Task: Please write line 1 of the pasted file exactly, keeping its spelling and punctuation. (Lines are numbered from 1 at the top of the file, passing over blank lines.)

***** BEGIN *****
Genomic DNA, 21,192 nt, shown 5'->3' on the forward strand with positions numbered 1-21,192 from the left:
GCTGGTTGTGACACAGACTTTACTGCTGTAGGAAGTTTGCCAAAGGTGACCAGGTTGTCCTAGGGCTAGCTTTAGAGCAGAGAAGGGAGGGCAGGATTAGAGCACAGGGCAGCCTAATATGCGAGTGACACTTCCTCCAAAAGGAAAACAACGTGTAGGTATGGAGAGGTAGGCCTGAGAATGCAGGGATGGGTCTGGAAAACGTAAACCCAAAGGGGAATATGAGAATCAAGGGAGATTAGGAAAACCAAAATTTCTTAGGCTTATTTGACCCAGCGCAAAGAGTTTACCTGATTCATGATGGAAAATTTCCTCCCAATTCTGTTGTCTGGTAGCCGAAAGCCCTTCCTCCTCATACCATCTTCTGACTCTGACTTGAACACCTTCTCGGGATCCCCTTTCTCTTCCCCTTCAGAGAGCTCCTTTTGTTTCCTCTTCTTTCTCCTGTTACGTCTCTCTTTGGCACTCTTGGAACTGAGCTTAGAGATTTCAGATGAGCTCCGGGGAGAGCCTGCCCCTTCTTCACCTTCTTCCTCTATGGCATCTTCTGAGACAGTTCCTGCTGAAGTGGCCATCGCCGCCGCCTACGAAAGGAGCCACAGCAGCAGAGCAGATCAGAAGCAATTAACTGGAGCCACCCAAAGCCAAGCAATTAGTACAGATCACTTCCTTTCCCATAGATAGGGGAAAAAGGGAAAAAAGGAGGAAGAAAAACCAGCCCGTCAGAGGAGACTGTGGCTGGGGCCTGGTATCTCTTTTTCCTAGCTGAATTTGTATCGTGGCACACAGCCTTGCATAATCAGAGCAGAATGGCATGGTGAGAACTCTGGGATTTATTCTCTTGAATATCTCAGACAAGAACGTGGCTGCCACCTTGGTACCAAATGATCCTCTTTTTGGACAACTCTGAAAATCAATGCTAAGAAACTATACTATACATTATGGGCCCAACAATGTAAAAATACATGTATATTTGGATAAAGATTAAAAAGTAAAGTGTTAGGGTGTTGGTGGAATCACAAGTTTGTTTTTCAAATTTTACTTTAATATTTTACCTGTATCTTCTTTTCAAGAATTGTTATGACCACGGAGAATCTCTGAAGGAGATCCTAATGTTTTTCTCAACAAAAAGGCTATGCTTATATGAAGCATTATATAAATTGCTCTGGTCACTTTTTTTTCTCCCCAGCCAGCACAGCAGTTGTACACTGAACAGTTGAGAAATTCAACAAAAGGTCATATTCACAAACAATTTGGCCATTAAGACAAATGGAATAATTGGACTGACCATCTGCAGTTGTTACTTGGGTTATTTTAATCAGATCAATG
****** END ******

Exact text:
Genomic DNA, 21,192 nt, shown 5'->3' on the forward strand with positions numbered 1-21,192 from the left: